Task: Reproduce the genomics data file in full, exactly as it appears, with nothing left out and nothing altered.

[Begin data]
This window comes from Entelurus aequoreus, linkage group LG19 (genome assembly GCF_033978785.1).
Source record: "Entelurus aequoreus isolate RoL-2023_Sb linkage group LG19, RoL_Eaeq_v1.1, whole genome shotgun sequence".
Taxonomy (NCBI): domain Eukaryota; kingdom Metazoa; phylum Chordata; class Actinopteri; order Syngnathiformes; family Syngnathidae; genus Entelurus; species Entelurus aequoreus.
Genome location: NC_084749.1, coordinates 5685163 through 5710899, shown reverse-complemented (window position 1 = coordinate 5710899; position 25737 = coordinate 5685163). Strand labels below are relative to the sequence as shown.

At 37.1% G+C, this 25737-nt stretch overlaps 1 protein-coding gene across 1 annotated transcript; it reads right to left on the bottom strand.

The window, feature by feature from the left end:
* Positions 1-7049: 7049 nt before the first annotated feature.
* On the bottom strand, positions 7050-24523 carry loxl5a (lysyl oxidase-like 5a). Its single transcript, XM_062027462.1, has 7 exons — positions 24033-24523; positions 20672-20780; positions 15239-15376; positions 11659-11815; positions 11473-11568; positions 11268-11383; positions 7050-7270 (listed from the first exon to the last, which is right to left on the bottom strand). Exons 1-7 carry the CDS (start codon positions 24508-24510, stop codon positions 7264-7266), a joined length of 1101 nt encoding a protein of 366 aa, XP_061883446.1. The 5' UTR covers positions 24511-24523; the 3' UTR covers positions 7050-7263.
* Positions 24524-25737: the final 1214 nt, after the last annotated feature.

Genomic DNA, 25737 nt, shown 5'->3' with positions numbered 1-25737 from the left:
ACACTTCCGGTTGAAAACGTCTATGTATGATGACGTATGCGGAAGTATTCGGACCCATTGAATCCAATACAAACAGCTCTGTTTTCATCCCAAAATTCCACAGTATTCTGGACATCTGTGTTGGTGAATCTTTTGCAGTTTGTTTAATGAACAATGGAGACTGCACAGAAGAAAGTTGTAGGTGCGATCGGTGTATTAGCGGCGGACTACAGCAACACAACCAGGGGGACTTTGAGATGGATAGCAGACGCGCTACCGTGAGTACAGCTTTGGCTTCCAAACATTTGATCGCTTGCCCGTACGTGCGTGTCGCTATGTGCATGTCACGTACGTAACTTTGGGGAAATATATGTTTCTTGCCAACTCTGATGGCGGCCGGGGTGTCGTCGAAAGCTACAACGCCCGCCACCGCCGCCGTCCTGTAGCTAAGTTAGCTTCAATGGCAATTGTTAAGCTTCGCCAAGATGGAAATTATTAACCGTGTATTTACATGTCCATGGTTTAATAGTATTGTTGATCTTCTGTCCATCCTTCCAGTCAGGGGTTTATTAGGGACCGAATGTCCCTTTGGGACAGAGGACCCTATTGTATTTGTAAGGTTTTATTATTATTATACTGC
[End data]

This window comes from Entelurus aequoreus, linkage group LG19 (genome assembly GCF_033978785.1).
Source record: "Entelurus aequoreus isolate RoL-2023_Sb linkage group LG19, RoL_Eaeq_v1.1, whole genome shotgun sequence".
Taxonomy (NCBI): domain Eukaryota; kingdom Metazoa; phylum Chordata; class Actinopteri; order Syngnathiformes; family Syngnathidae; genus Entelurus; species Entelurus aequoreus.
Genome location: NC_084749.1, coordinates 5685163 through 5710899, shown reverse-complemented (window position 1 = coordinate 5710899; position 25737 = coordinate 5685163). Strand labels below are relative to the sequence as shown.

At 37.1% G+C, this 25737-nt stretch overlaps 1 protein-coding gene across 1 annotated transcript; it reads right to left on the bottom strand.

The window, feature by feature from the left end:
* Positions 1-7049: 7049 nt before the first annotated feature.
* On the bottom strand, positions 7050-24523 carry loxl5a (lysyl oxidase-like 5a). Its single transcript, XM_062027462.1, has 7 exons — positions 24033-24523; positions 20672-20780; positions 15239-15376; positions 11659-11815; positions 11473-11568; positions 11268-11383; positions 7050-7270 (listed from the first exon to the last, which is right to left on the bottom strand). Exons 1-7 carry the CDS (start codon positions 24508-24510, stop codon positions 7264-7266), a joined length of 1101 nt encoding a protein of 366 aa, XP_061883446.1. The 5' UTR covers positions 24511-24523; the 3' UTR covers positions 7050-7263.
* Positions 24524-25737: the final 1214 nt, after the last annotated feature.

Genomic DNA, 25737 nt, shown 5'->3' with positions numbered 1-25737 from the left:
ACACTTCCGGTTGAAAACGTCTATGTATGATGACGTATGCGGAAGTATTCGGACCCATTGAATCCAATACAAACAGCTCTGTTTTCATCCCAAAATTCCACAGTATTCTGGACATCTGTGTTGGTGAATCTTTTGCAGTTTGTTTAATGAACAATGGAGACTGCACAGAAGAAAGTTGTAGGTGCGATCGGTGTATTAGCGGCGGACTACAGCAACACAACCAGGGGGACTTTGAGATGGATAGCAGACGCGCTACCGTGAGTACAGCTTTGGCTTCCAAACATTTGATCGCTTGCCCGTACGTGCGTGTCGCTATGTGCATGTCACGTACGTAACTTTGGGGAAATATATGTTTCTTGCCAACTCTGATGGCGGCCGGGGTGTCGTCGAAAGCTACAACGCCCGCCACCGCCGCCGTCCTGTAGCTAAGTTAGCTTCAATGGCAATTGTTAAGCTTCGCCAAGATGGAAATTATTAACCGTGTATTTACATGTCCATGGTTTAATAGTATTGTTGATCTTCTGTCCATCCTTCCAGTCAGGGGTTTATTAGGGACCGAATGTCCCTTTGGGACAGAGGACCCTATTGTATTTGTAAGGTTTTATTATTATTATACTGC